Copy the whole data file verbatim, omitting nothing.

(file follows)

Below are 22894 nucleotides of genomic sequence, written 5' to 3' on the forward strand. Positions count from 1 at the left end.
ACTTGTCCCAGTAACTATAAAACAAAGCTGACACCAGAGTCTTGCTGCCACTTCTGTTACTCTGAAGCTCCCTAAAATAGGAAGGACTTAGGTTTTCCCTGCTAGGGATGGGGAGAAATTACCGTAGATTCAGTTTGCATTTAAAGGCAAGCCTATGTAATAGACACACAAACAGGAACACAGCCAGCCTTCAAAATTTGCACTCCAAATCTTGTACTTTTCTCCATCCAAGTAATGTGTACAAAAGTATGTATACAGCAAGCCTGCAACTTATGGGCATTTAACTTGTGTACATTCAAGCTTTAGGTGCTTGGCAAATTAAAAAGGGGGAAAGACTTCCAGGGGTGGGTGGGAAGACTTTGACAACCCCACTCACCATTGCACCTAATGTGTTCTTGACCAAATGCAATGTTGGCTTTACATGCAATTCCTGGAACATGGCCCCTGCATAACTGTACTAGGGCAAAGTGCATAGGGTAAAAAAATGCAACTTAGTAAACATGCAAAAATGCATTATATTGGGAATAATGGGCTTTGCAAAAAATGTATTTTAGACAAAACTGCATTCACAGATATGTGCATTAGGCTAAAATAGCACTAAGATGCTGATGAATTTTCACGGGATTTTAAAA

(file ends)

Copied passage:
Below are 22894 nucleotides of genomic sequence, written 5' to 3' on the forward strand. Positions count from 1 at the left end.
ACTTGTCCCAGTAACTATAAAACAAAGCTGACACCAGAGTCTTGCTGCCACTTCTGTTACTCTGAAGCTCCCTAAAATAGGAAGGACTTAGGTTTTCCCTGCTAGGGATGGGGAGAAATTACCGTAGATTCAGTTTGCATTTAAAGGCAAGCCTATGTAATAGACACACAAACAGGAACACAGCCAGCCTTCAAAATTTGCACTCCAAATCTTGTACTTTTCTCCATCCAAGTAATGTGTACAAAAGTATGTATACAGCAAGCCTGCAACTTATGGGCATTTAACTTGTGTACATTCAAGCTTTAGGTGCTTGGCAAATTAAAAAGGGGGAAAGACTTCCAGGGGTGGGTGGGAAGACTTTGACAACCCCACTCACCATTGCACCTAATGTGTTCTTGACCAAATGCAATGTTGGCTTTACATGCAATTCCTGGAACATGGCCCCTGCATAACTGTACTAGGGCAAAGTGCATAGGGTAAAAAAATGCAACTTAGTAAACATGCAAAAATGCATTATATTGGGAATAATGGGCTTTGCAAAAAATGTATTTTAGACAAAACTGCATTCACAGATATGTGCATTAGGCTAAAATAGCACTAAGATGCTGATGAATTTTCACGGGATTTTAAAA